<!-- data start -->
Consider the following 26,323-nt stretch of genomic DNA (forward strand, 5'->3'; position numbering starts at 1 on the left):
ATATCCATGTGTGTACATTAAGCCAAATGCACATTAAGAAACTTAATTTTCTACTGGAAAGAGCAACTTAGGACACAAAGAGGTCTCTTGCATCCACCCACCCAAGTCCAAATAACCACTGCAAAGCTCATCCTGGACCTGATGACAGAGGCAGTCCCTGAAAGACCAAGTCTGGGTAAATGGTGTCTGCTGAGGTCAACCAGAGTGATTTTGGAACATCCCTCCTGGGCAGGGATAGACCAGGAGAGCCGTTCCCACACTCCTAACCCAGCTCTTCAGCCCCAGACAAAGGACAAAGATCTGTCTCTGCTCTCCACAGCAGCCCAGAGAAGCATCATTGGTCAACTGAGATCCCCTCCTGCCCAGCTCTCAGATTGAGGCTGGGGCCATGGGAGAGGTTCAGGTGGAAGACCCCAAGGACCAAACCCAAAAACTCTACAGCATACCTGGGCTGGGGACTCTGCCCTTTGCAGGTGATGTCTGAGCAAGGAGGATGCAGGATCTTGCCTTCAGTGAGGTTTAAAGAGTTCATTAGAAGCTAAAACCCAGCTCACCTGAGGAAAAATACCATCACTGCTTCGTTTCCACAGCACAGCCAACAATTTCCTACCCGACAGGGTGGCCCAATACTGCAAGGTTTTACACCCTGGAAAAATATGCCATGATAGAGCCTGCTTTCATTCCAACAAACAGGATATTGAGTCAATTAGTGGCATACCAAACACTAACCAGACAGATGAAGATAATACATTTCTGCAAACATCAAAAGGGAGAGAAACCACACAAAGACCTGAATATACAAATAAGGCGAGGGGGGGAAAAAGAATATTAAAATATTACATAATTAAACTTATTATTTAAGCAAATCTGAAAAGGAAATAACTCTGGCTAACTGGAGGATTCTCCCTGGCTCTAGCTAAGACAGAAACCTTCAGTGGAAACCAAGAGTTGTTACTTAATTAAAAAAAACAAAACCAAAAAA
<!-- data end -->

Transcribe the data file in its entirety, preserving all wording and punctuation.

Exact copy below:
Consider the following 26,323-nt stretch of genomic DNA (forward strand, 5'->3'; position numbering starts at 1 on the left):
ATATCCATGTGTGTACATTAAGCCAAATGCACATTAAGAAACTTAATTTTCTACTGGAAAGAGCAACTTAGGACACAAAGAGGTCTCTTGCATCCACCCACCCAAGTCCAAATAACCACTGCAAAGCTCATCCTGGACCTGATGACAGAGGCAGTCCCTGAAAGACCAAGTCTGGGTAAATGGTGTCTGCTGAGGTCAACCAGAGTGATTTTGGAACATCCCTCCTGGGCAGGGATAGACCAGGAGAGCCGTTCCCACACTCCTAACCCAGCTCTTCAGCCCCAGACAAAGGACAAAGATCTGTCTCTGCTCTCCACAGCAGCCCAGAGAAGCATCATTGGTCAACTGAGATCCCCTCCTGCCCAGCTCTCAGATTGAGGCTGGGGCCATGGGAGAGGTTCAGGTGGAAGACCCCAAGGACCAAACCCAAAAACTCTACAGCATACCTGGGCTGGGGACTCTGCCCTTTGCAGGTGATGTCTGAGCAAGGAGGATGCAGGATCTTGCCTTCAGTGAGGTTTAAAGAGTTCATTAGAAGCTAAAACCCAGCTCACCTGAGGAAAAATACCATCACTGCTTCGTTTCCACAGCACAGCCAACAATTTCCTACCCGACAGGGTGGCCCAATACTGCAAGGTTTTACACCCTGGAAAAATATGCCATGATAGAGCCTGCTTTCATTCCAACAAACAGGATATTGAGTCAATTAGTGGCATACCAAACACTAACCAGACAGATGAAGATAATACATTTCTGCAAACATCAAAAGGGAGAGAAACCACACAAAGACCTGAATATACAAATAAGGCGAGGGGGGGAAAAAGAATATTAAAATATTACATAATTAAACTTATTATTTAAGCAAATCTGAAAAGGAAATAACTCTGGCTAACTGGAGGATTCTCCCTGGCTCTAGCTAAGACAGAAACCTTCAGTGGAAACCAAGAGTTGTTACTTAATTAAAAAAAACAAAACCAAAAAA